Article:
SUN AND SNOW – Snow evaporates off the roof of St. Peter’s Episcopal Church Thursday. More late season snow mixed with rain  is in the forecast for Saturday and Sunday. Sunny weather is in the forecast for the first part of next week. (Sentinel Photo by James Poulson)

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Daily Sitka Sentinel

Sitka to Host Conclave of SE Food Growers

Sentinel Staff Writer
    The secrets of mushroom growing, better composting and growing spinach leaves the size of dinner plates may be revealed at a conference this weekend in Sitka.
    The Southeast Alaska Farmers Summit is set for Friday through Sunday, with activities planned at Harrigan Centennial Hall and the SJ Campus. More than 100 growers and presenters are expected to attend.
    The summit will bring in experts from outside Sitka and Alaska to give workshops and presentations, with panel discussions giving gardeners and growers a chance to share knowledge.
    The idea behind the first Summit in 2015 was to bring together Southeast growers to learn from one another about producing local food in a challenging growing environment, and overcoming the obstacles of getting products to market. It’s been held every two years since then, giving growers a chance to reconnect, expand their knowledge and share experiences with a growing network of local food producers, said organizers.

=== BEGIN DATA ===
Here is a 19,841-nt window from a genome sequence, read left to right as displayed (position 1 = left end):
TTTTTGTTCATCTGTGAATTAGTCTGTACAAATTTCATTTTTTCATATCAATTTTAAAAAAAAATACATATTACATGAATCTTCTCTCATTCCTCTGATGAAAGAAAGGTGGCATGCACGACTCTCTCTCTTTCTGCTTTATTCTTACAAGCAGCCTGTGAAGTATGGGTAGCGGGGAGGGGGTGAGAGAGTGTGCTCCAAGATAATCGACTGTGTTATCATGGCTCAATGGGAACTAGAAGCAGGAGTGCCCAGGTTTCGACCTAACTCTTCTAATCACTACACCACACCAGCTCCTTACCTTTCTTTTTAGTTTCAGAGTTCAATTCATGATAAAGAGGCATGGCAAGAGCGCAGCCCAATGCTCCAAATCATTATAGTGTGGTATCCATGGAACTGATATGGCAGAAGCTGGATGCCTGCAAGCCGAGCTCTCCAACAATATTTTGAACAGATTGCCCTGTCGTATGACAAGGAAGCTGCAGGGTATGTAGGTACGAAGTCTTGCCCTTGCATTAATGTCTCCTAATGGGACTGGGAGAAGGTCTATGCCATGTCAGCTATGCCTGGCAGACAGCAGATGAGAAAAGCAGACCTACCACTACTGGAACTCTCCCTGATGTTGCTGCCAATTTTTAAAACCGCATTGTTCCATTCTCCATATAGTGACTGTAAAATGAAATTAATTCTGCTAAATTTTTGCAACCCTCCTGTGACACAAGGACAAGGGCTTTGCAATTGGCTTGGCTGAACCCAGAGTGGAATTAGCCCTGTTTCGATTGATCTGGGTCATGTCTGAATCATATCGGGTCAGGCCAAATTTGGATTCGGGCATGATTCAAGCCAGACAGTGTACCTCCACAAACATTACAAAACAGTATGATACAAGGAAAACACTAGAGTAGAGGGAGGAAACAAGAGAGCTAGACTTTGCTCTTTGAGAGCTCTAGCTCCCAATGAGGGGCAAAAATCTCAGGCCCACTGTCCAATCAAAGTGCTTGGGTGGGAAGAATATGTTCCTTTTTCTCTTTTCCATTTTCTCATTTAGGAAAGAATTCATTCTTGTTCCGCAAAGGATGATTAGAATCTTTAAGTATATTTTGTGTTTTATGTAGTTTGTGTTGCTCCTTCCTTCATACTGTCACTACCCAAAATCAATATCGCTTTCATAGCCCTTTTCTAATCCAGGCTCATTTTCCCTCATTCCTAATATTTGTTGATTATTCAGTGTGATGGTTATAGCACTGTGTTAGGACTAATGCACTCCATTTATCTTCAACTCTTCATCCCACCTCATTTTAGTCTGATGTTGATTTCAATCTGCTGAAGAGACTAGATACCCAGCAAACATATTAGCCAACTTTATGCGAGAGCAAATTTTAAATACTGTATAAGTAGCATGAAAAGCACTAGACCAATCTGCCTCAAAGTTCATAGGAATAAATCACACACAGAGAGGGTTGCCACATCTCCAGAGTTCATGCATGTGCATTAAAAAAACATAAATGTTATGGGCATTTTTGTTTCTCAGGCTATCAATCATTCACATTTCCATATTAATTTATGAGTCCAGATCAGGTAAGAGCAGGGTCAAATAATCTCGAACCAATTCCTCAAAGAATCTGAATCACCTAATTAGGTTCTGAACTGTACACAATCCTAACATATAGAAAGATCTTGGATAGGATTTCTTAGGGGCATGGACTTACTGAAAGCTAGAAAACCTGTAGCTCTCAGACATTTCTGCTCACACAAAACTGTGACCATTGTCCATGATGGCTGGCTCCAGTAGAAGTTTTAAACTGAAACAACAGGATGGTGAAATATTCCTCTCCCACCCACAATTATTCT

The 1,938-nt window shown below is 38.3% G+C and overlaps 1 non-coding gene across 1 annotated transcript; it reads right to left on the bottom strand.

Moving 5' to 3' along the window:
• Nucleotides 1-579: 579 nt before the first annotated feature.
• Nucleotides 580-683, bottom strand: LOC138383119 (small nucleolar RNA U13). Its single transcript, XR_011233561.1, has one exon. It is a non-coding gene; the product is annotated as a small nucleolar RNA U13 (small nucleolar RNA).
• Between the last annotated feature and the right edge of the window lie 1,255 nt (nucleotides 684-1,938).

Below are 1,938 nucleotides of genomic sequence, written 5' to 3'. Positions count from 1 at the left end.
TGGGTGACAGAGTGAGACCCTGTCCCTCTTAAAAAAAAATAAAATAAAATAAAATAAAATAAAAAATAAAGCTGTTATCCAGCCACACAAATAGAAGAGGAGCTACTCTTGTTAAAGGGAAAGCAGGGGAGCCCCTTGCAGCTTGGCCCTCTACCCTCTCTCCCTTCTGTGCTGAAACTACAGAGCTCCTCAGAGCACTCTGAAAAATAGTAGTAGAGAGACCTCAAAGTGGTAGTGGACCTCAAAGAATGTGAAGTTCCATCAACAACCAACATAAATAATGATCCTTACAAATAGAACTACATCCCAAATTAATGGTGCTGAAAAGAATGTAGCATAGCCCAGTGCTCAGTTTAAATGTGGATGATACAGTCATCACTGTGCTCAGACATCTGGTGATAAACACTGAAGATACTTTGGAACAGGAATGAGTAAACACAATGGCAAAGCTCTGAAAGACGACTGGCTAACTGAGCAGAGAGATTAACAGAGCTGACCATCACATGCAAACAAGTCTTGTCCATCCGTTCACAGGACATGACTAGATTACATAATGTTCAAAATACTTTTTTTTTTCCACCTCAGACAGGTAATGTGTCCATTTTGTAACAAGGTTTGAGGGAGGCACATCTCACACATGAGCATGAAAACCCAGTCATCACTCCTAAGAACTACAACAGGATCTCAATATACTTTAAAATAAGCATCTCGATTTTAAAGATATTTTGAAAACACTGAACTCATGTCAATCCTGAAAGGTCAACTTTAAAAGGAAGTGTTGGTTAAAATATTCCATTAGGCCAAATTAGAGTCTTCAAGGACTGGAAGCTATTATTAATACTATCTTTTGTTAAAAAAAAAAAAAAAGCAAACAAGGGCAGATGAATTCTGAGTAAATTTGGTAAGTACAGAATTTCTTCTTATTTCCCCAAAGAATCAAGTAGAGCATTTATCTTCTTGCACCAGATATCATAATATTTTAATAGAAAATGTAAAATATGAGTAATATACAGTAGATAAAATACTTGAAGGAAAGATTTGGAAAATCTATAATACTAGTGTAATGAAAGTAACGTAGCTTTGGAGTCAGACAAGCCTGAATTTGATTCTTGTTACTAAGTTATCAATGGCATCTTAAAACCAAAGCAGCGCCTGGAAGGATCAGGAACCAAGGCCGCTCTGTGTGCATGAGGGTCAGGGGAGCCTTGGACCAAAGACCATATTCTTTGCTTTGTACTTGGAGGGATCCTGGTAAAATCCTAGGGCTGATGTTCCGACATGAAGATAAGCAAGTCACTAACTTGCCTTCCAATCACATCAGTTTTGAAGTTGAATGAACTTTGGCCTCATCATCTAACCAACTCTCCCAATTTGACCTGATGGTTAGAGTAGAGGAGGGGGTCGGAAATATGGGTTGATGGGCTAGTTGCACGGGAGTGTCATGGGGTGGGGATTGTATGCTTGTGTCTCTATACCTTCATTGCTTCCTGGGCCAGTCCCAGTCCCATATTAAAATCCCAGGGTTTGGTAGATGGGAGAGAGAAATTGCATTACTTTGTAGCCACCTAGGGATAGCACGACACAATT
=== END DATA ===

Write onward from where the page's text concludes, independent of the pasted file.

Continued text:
The first two summits were held in Petersburg and Haines, and this year is Sitka’s turn.
    Laura Schmidt, lead gardener for the Sitka Local Foods Network, said Sitka and Southeast growers have a lot in common, and can learn from each other.
    “They have challenging growing conditions; they often don’t have much access to soil or sun,” she said. “Once they’ve grown stuff, where do they sell it? Transportation and logistics are huge things for growers.”

Jennifer Nu, of Sustainable Southeast, at left, leads a tour of Moby, the Mobile Greenhouse, for Pacific High School staff this morning on the Baranof School ball field. The greenhouse was designed by a UA Southeast student and built by students from Juneau Douglas High School.  (Sentinel Photo by James Poulson)

    Schmidt runs St. Peter’s Fellowship Farm and another garden in the 2900 block of Halibut Point Road. Produce grown is sold at the Sitka Local Foods Network’s Farmers Market and Chelan Produce. She was among 10 Southeast farmers who designed the curriculum for the summit this weekend.
    “We voted on all the things we wanted to learn about,” she said.
    The event kicks off 1 p.m. on Friday on the SJ Campus with an afternoon of opportunities to network with producers from around Southeast Alaska. Featured farms include Farragut Farm (Petersburg), Game Creek Orchards (Hoonah), Juneau Greens (Juneau), Middle Island Gardens (Sitka), Orsi Organic Produce (Auke Bay) and Sunnyside Farms (Haines).
    The day concludes with a potluck at 6 p.m. for participants and the community at Sweetland Hall.
    At 7 p.m. Friday is a presentation on “what grows best in Southeast,” followed by a screening of the film “Farmers for America.”
    The conference moves to Harrigan Centennial Hall for more activities on Saturday and Sunday.
    Presentations Saturday are on:
    – Pest Disease Management, Janice Chumley, UAF
    – Community Composting, Lisa Daugherty, Juneau Composts!
    – Farming in Fairbanks, Maggie Hallam, Cripple Creek Organics (Fairbanks)
    – Employees and Interns, Meghan Fehrman, Rogue Farm Corps (Oregon)